The Oct. 1 game between the Syracuse University football team and Rutgers University started with an SU fumble and ended with an SU fumble. In-between, it was just as ugly for the Orange.
As a result, SU lost a game it should have won, one week after winning a game it probably should have lost. It’s been that kind of year for an Orange team that’s full of fighters who have to keep fighting to overcome their own mistakes.
Rutgers kicker San San Te’s 47-yard field goal in the second overtime provided the winning points as the Scarlet Knights tripped SU 19-16 before an announced crowd of 42,152 at the Carrier Dome. It could turn out to be the final Big East Conference opener for the Orange, which will leave for the Atlantic Coast Conference within the next two years, or earlier, if the Big East allows.
After this past Saturday’s stinker, the Big East might want to release SU right now. . . and ask Rutgers if it wouldn’t mind a change of scenery, too. The teams combined for nine turnovers, five missed field goals and a missed extra point, and 143 penalty yards in a four-hour, 20-minute game of hot potato: You take it. . . no, you take it. . . I don’t want it, you take it.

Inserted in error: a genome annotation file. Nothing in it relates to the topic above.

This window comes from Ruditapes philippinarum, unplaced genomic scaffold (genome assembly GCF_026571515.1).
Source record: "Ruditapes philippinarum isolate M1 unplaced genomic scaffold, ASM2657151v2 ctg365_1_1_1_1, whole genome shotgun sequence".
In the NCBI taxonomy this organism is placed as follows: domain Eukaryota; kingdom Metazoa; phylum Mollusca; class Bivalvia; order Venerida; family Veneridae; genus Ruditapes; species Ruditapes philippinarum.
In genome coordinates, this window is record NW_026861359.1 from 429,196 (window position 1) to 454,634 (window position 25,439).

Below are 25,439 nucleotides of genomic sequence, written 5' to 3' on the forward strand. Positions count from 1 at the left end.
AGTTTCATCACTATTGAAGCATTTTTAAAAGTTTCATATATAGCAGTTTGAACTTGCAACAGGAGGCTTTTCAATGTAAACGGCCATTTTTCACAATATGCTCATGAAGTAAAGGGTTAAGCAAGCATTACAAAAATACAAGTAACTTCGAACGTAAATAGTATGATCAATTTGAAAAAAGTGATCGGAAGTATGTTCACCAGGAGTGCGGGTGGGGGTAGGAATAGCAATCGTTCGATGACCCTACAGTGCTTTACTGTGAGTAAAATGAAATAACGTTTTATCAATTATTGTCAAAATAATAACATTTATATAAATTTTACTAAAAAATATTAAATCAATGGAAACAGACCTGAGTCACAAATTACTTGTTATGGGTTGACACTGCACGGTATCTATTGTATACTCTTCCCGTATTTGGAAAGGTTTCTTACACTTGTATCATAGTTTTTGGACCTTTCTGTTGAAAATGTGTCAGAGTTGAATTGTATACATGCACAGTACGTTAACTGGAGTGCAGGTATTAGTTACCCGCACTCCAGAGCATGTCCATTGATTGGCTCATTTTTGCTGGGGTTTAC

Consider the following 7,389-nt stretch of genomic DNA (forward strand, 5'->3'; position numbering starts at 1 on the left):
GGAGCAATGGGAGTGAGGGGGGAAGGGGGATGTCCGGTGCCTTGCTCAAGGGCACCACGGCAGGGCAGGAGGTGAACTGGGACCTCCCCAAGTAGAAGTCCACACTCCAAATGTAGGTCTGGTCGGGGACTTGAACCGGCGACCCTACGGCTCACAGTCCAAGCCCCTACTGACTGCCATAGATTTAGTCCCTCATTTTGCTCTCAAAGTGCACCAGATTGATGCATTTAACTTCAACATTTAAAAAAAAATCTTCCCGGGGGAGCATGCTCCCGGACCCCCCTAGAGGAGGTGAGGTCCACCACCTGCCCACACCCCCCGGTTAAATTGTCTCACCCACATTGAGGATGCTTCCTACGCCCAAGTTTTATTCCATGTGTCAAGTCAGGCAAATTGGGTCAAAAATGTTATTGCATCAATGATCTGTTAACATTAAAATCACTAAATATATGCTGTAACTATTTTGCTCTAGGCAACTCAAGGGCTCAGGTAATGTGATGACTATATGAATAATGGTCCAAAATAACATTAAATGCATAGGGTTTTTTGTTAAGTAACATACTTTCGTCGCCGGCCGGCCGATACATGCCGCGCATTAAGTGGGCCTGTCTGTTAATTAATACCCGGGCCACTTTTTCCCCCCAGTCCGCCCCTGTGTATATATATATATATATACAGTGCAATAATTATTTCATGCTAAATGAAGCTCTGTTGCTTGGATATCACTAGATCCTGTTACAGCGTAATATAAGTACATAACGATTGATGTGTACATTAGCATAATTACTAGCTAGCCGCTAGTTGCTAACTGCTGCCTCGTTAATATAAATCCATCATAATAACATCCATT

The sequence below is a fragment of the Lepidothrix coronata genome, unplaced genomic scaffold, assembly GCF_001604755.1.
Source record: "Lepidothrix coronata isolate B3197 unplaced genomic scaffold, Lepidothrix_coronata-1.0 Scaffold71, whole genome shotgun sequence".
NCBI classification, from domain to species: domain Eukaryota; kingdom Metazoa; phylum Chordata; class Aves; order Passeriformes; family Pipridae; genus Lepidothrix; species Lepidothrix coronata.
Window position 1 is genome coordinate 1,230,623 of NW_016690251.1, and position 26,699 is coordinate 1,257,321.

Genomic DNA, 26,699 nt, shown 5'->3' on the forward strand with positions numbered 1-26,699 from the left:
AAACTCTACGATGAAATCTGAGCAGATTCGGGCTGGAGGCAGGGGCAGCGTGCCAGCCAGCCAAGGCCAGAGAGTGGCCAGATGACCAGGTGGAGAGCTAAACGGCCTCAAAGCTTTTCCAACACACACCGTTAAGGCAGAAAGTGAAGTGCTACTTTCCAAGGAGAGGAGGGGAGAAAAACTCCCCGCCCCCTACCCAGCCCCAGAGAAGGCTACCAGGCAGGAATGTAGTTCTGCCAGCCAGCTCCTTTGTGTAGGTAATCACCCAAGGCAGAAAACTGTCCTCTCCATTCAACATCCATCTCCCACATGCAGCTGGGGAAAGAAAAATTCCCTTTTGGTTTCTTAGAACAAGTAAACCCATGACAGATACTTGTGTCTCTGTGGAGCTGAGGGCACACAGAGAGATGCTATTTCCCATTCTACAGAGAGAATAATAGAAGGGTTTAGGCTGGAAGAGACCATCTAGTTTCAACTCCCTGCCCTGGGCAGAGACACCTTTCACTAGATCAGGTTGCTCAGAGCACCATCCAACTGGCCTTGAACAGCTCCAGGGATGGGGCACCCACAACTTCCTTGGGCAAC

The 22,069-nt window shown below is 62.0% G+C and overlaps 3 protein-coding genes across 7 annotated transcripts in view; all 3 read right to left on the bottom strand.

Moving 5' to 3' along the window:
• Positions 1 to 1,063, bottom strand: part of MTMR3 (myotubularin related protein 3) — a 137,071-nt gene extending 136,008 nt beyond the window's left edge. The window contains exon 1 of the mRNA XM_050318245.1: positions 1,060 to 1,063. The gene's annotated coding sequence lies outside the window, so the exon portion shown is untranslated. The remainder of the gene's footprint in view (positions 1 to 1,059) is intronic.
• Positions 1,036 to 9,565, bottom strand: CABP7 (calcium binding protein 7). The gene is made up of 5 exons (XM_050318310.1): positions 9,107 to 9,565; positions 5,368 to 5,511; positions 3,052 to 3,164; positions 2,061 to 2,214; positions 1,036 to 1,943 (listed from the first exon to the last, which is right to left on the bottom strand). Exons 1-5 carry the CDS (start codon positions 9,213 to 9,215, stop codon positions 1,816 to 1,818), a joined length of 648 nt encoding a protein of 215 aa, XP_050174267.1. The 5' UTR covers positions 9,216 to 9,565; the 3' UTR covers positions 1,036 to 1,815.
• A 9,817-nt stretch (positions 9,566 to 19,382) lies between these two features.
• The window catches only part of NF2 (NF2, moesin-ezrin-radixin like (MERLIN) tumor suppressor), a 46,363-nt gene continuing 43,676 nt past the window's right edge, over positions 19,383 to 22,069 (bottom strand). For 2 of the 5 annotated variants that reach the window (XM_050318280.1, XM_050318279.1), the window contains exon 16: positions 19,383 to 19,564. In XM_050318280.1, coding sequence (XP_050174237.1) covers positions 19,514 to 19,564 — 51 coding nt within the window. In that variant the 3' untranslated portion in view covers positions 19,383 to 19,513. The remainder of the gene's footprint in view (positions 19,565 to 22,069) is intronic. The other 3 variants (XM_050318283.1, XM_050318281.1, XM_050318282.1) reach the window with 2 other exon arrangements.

“I think it’s very difficult to win football games when you have five turnovers, and a field goal gets blocked and a PAT gets blocked,” SU coach Doug Marrone said.
“Those things happen, and we lost that game because of those errors, and we weren’t able to capitalize at times. We had our chance.”
SU’s final chance came in the second overtime, after Te’s 47-yarder gave Rutgers (3-1) its first lead of the game. On second-and-5 from the Rutgers’ 20, SU running back Antwon Bailey gained four yards and was lunging for the first down when Knights linebacker Edmond Laryea knocked the ball loose and teammate Logan Ryan fell on it. After a lengthy review, the officials upheld the ruling that Bailey’s knee was not down when the ball squirted out. Rutgers, which had celebrated after the initial call, got to celebrate again.
Bailey, who also fumbled on SU’s first play from scrimmage, said, “I thought I was down. But at the end of the day, I’ve got to hold onto the ball. That’s all on me.” Before that fumble, Bailey rushed for 124 yards on 23 carries and gave SU a 13-3 lead with a 3-yard touchdown run in the third quarter.
Oddly, that final play was the only play of the day for Rutgers’ Laryea, a sixth-year senior because of a medical redshirt year. Laryea is the backup for Khaseem Greene, the Knights’ leading tackler who left the game after the previous play because of a severe cramp in his leg.
But while Laryea deserves props for his game-deciding play, it should have never come to that for the Orange (3-2). Whether you want to blame it on karma, the football gods or just plain bad luck, SU seemingly paid the price for beating Toledo the week before.
In that game, you might recall, SU kicker Ross Krautman was credited with an extra point that gave SU a 30-27 lead over Toledo with about two minutes remaining in the game. Toledo marched down the field and tied the score with a field goal on the last play of regulation, but Syracuse won in overtime.